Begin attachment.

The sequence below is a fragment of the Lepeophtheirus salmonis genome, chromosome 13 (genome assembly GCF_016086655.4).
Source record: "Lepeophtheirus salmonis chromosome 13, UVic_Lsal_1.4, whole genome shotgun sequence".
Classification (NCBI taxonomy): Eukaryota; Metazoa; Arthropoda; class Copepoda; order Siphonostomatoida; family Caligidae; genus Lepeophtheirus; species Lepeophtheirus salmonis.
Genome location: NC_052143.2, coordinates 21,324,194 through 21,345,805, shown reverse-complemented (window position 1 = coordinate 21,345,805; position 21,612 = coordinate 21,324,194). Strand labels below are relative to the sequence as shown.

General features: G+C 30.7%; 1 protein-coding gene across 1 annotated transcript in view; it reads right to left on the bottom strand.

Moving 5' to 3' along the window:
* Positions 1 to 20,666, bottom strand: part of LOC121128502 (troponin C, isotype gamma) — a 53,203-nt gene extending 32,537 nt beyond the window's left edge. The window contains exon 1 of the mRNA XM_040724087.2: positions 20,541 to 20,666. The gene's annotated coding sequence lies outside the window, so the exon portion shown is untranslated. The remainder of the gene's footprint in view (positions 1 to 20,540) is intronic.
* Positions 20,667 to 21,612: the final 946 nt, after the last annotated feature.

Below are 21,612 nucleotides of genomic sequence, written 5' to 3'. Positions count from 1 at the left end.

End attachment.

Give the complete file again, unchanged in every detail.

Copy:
The sequence below is a fragment of the Lepeophtheirus salmonis genome, chromosome 13 (genome assembly GCF_016086655.4).
Source record: "Lepeophtheirus salmonis chromosome 13, UVic_Lsal_1.4, whole genome shotgun sequence".
Classification (NCBI taxonomy): Eukaryota; Metazoa; Arthropoda; class Copepoda; order Siphonostomatoida; family Caligidae; genus Lepeophtheirus; species Lepeophtheirus salmonis.
Genome location: NC_052143.2, coordinates 21,324,194 through 21,345,805, shown reverse-complemented (window position 1 = coordinate 21,345,805; position 21,612 = coordinate 21,324,194). Strand labels below are relative to the sequence as shown.

General features: G+C 30.7%; 1 protein-coding gene across 1 annotated transcript in view; it reads right to left on the bottom strand.

Moving 5' to 3' along the window:
* Positions 1 to 20,666, bottom strand: part of LOC121128502 (troponin C, isotype gamma) — a 53,203-nt gene extending 32,537 nt beyond the window's left edge. The window contains exon 1 of the mRNA XM_040724087.2: positions 20,541 to 20,666. The gene's annotated coding sequence lies outside the window, so the exon portion shown is untranslated. The remainder of the gene's footprint in view (positions 1 to 20,540) is intronic.
* Positions 20,667 to 21,612: the final 946 nt, after the last annotated feature.

Below are 21,612 nucleotides of genomic sequence, written 5' to 3'. Positions count from 1 at the left end.